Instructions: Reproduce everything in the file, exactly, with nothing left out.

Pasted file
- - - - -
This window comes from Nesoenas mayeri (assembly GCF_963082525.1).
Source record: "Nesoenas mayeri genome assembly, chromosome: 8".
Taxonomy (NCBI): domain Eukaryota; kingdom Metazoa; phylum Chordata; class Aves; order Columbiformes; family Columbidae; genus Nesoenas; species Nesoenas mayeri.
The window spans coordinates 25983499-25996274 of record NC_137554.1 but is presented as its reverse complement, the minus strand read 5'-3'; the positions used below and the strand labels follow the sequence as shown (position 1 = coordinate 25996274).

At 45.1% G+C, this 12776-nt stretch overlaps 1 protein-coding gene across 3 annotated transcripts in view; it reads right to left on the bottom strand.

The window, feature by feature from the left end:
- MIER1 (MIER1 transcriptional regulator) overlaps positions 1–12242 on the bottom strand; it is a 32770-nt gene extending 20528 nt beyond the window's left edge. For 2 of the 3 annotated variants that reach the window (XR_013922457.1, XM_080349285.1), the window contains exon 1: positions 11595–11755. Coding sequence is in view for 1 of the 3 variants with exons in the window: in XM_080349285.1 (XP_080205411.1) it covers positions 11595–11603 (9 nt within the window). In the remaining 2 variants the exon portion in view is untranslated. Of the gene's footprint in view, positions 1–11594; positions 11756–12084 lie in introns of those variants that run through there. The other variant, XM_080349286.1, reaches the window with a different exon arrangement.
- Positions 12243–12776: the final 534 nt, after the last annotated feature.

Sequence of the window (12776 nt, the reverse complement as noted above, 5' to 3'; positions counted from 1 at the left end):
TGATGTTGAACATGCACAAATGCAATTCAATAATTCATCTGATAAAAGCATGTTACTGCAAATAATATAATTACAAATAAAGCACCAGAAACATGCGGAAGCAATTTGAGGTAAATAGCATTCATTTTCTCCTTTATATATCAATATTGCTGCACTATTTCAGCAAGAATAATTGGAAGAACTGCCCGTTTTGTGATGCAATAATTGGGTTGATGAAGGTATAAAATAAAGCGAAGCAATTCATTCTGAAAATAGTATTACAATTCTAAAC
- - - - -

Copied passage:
This window comes from Nesoenas mayeri (assembly GCF_963082525.1).
Source record: "Nesoenas mayeri genome assembly, chromosome: 8".
Taxonomy (NCBI): domain Eukaryota; kingdom Metazoa; phylum Chordata; class Aves; order Columbiformes; family Columbidae; genus Nesoenas; species Nesoenas mayeri.
The window spans coordinates 25983499-25996274 of record NC_137554.1 but is presented as its reverse complement, the minus strand read 5'-3'; the positions used below and the strand labels follow the sequence as shown (position 1 = coordinate 25996274).

At 45.1% G+C, this 12776-nt stretch overlaps 1 protein-coding gene across 3 annotated transcripts in view; it reads right to left on the bottom strand.

The window, feature by feature from the left end:
- MIER1 (MIER1 transcriptional regulator) overlaps positions 1–12242 on the bottom strand; it is a 32770-nt gene extending 20528 nt beyond the window's left edge. For 2 of the 3 annotated variants that reach the window (XR_013922457.1, XM_080349285.1), the window contains exon 1: positions 11595–11755. Coding sequence is in view for 1 of the 3 variants with exons in the window: in XM_080349285.1 (XP_080205411.1) it covers positions 11595–11603 (9 nt within the window). In the remaining 2 variants the exon portion in view is untranslated. Of the gene's footprint in view, positions 1–11594; positions 11756–12084 lie in introns of those variants that run through there. The other variant, XM_080349286.1, reaches the window with a different exon arrangement.
- Positions 12243–12776: the final 534 nt, after the last annotated feature.

Sequence of the window (12776 nt, the reverse complement as noted above, 5' to 3'; positions counted from 1 at the left end):
TGATGTTGAACATGCACAAATGCAATTCAATAATTCATCTGATAAAAGCATGTTACTGCAAATAATATAATTACAAATAAAGCACCAGAAACATGCGGAAGCAATTTGAGGTAAATAGCATTCATTTTCTCCTTTATATATCAATATTGCTGCACTATTTCAGCAAGAATAATTGGAAGAACTGCCCGTTTTGTGATGCAATAATTGGGTTGATGAAGGTATAAAATAAAGCGAAGCAATTCATTCTGAAAATAGTATTACAATTCTAAAC